Colorado teen birth rate drops thanks to family planning initiative

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MESA COUNTY, Colo. Colorado's experiment to lower booming birth rates is proving to be successful. An anonymous donor funded Colorado's Family Planning Initiative with $23 million to help provide 30,000 intrauterine devices and implants to 68 clinics across the state.

This method of birth control comes at little to no cost for Mesa County teens at the Health Department, which makes a big difference because without this initiative these devices are more expensive than the traditional birth control pill.

"This funding really allowed us to eliminate that barrier of cost to provide it to folks who may not be able to use it otherwise," Kristy Emerson, Mesa County Health Department.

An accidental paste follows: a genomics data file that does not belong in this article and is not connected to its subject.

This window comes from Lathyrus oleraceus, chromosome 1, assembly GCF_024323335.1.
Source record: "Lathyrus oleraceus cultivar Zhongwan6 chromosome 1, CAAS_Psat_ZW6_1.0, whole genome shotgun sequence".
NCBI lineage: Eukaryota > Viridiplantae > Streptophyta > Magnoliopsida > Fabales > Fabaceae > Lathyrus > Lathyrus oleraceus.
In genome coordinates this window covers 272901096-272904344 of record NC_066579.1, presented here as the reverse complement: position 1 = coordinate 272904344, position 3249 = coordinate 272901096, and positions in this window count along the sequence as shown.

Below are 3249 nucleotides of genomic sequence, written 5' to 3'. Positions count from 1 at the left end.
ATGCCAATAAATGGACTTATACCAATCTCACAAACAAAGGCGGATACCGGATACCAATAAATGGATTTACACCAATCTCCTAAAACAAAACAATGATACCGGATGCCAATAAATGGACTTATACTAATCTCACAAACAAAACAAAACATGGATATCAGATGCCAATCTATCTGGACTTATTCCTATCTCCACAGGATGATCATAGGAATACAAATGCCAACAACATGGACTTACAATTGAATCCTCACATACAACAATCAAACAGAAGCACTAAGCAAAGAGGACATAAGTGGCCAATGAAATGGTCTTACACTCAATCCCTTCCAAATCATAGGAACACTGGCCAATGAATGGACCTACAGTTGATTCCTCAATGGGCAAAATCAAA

A major benefit of systems like the Nexplanon implant or Mirena is once they're in your body they can last for years leaving the patient with no responsibility to maintain it. Unlike pills which have room for errors like missing a day and not using a backup birth control method.

Colorado's birth rate for teens 15 to 19 has dropped 40% between 2009 and 2013 and officials say this initiative is to thank. While Mesa County has a higher rate at 34.5 per 1,000 teens as oppose to 24 per one-thousand across the state in 2012 it's still an accomplishment.

"It is something that we're still keeping an eye on something that we're aware of but we are very excited to see we are decreasing as well," Emerson.

Seven out of 10 teen pregnancies in Colorado are unplanned and there are many consequences for both mother and child including low birth weight, obesity, mental health issues and learning disabilities for babies and lower education, relationship instability and domestic violence for moms according to the Health Department, which is all the more reason to educate teens on all the options they have available.

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